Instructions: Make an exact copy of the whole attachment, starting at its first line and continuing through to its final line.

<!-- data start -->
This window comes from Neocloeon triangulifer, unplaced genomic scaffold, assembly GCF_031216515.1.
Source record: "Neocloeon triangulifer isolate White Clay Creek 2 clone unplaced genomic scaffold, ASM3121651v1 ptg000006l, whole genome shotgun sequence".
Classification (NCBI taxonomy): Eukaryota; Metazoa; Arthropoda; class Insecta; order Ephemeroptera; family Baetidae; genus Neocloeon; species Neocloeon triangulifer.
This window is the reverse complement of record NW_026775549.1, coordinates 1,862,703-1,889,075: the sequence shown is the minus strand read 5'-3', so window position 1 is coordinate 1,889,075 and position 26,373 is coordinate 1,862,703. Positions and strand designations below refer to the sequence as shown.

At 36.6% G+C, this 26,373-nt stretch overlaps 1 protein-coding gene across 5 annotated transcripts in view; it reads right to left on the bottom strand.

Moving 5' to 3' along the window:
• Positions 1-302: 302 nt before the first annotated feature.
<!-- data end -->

This window comes from Neocloeon triangulifer, unplaced genomic scaffold, assembly GCF_031216515.1.
Source record: "Neocloeon triangulifer isolate White Clay Creek 2 clone unplaced genomic scaffold, ASM3121651v1 ptg000006l, whole genome shotgun sequence".
Classification (NCBI taxonomy): Eukaryota; Metazoa; Arthropoda; class Insecta; order Ephemeroptera; family Baetidae; genus Neocloeon; species Neocloeon triangulifer.
This window is the reverse complement of record NW_026775549.1, coordinates 1,862,703-1,889,075: the sequence shown is the minus strand read 5'-3', so window position 1 is coordinate 1,889,075 and position 26,373 is coordinate 1,862,703. Positions and strand designations below refer to the sequence as shown.

At 36.6% G+C, this 26,373-nt stretch overlaps 1 protein-coding gene across 5 annotated transcripts in view; it reads right to left on the bottom strand.

Moving 5' to 3' along the window:
• Positions 1-302: 302 nt before the first annotated feature.